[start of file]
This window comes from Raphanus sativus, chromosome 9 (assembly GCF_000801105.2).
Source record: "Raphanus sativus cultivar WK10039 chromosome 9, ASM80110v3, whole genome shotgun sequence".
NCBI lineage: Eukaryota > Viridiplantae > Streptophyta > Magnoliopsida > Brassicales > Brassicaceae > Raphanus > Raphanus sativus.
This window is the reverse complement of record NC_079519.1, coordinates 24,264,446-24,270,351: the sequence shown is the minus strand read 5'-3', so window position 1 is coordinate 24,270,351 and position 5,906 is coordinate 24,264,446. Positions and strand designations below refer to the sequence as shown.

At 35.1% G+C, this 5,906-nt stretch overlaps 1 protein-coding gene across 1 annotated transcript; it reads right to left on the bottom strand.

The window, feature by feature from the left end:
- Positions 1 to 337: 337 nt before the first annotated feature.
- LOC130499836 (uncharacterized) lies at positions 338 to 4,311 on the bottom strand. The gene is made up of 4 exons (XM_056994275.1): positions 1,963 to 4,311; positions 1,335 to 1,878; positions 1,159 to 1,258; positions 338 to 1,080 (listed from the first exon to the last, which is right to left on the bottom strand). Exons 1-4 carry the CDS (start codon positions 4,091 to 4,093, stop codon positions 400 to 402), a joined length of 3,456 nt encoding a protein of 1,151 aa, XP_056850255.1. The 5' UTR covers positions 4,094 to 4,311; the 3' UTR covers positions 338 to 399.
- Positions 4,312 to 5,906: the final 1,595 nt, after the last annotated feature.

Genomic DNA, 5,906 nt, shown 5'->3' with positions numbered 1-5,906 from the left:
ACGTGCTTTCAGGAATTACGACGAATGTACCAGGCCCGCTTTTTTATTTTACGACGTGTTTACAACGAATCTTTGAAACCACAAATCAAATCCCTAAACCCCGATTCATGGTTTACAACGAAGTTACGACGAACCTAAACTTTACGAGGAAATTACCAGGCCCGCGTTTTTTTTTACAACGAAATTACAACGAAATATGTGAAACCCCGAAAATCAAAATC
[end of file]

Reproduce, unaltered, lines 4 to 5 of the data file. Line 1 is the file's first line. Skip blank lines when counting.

This window is the reverse complement of record NC_079519.1, coordinates 24,264,446-24,270,351: the sequence shown is the minus strand read 5'-3', so window position 1 is coordinate 24,270,351 and position 5,906 is coordinate 24,264,446. Positions and strand designations below refer to the sequence as shown.

At 35.1% G+C, this 5,906-nt stretch overlaps 1 protein-coding gene across 1 annotated transcript; it reads right to left on the bottom strand.